Latest Research

Orange Tip by Mike Toms

From birds to butterflies: how widely can trends be applied?

Headlines about biodiversity declines abound, but the monitoring behind such stories is much more complete for some species groups than for others. How general then are the reported declines, and can trends be inferred in unmonitored taxa? BTO research has investigated these questions using data from bird and butterfly monitoring.

Lesser Black-backed Gull by Edmund Fellowes

Is offshore wind farm risk to seabirds constant?

Offshore wind farms are being developed on an unprecedented scale, but their effect on wildlife is not yet well understood. BTO research shows how seabirds’ use of an area earmarked for wind farm development varies, with implications for the likelihood that individuals would be adversely affected by the presence of turbines.

Linnet, photograph by John Harding

Where in Britain are farmland and woodland birds declining most?

There is strong evidence that farmland, and to a lesser extent woodland, bird populations have declined in Britain. New analyses of Breeding Bird Survey data has shown the greatest losses have occurred in south-east Britain, identifying priority areas for further research and targeted conservation measures.

Long-tailed Tit, photograph by Edmund Fellowes

Understanding the effects of weather on bird populations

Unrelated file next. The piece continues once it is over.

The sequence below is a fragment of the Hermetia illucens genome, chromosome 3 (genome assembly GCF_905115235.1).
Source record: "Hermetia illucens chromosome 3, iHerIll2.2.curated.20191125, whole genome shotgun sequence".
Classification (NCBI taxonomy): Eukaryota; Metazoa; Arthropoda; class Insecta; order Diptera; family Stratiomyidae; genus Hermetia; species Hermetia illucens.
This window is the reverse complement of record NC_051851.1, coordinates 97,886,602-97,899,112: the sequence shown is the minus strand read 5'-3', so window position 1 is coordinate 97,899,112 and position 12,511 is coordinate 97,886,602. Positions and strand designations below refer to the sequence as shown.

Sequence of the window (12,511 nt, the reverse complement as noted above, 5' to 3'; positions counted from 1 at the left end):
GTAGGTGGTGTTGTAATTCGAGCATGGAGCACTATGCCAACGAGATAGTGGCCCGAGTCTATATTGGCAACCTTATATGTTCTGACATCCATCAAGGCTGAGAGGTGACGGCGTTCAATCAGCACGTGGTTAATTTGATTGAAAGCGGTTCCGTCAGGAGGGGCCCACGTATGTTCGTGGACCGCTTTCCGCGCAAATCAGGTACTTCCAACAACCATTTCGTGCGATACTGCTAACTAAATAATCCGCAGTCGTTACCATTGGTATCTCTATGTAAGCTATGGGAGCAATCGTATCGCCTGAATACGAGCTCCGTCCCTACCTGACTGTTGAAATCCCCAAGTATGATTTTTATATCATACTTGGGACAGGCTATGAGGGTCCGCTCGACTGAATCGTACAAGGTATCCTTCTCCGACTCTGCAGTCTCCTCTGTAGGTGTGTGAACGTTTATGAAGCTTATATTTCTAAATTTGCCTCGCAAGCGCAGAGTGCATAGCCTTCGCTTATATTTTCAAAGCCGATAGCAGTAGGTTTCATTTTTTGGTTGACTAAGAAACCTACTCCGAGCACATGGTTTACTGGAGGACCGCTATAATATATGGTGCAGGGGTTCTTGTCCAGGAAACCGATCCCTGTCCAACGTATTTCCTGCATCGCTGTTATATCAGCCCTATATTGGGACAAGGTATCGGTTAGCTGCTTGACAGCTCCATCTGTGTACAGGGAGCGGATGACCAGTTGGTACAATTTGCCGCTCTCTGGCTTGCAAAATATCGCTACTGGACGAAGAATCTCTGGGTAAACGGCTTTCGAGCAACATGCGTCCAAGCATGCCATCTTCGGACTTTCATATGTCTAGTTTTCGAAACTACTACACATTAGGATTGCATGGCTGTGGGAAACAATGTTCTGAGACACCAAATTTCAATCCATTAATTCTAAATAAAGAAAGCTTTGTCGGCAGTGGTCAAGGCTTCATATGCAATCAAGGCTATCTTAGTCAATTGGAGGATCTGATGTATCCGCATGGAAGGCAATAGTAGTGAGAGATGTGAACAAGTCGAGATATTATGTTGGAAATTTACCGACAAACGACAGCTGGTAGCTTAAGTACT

Analyses of national monitoring data show how resident and short-distance migrant populations tend to increase following warm winter and spring conditions. A more detailed field-based study of Long-tailed Tits has provided valuable insights about how such increases occur. Warmer temperatures in summer had a generally negative impact on populations, particularly if associated with drought, whilst long-distance migrants also appear to decline after a warm May.   

Sparrowhawk, photograph by Jill Pakenham

Applying new statistical methods to garden bird data

Many biological datasets have a spike in the number of observations at zero – i.e. when a species wasn’t recorded – which can be difficult to analyse. A new statistical approach, developed using data from the BTO’s Garden Bird Feeding Survey, has neatly addressed this issue, and provided new insights into a complex problem.

Pages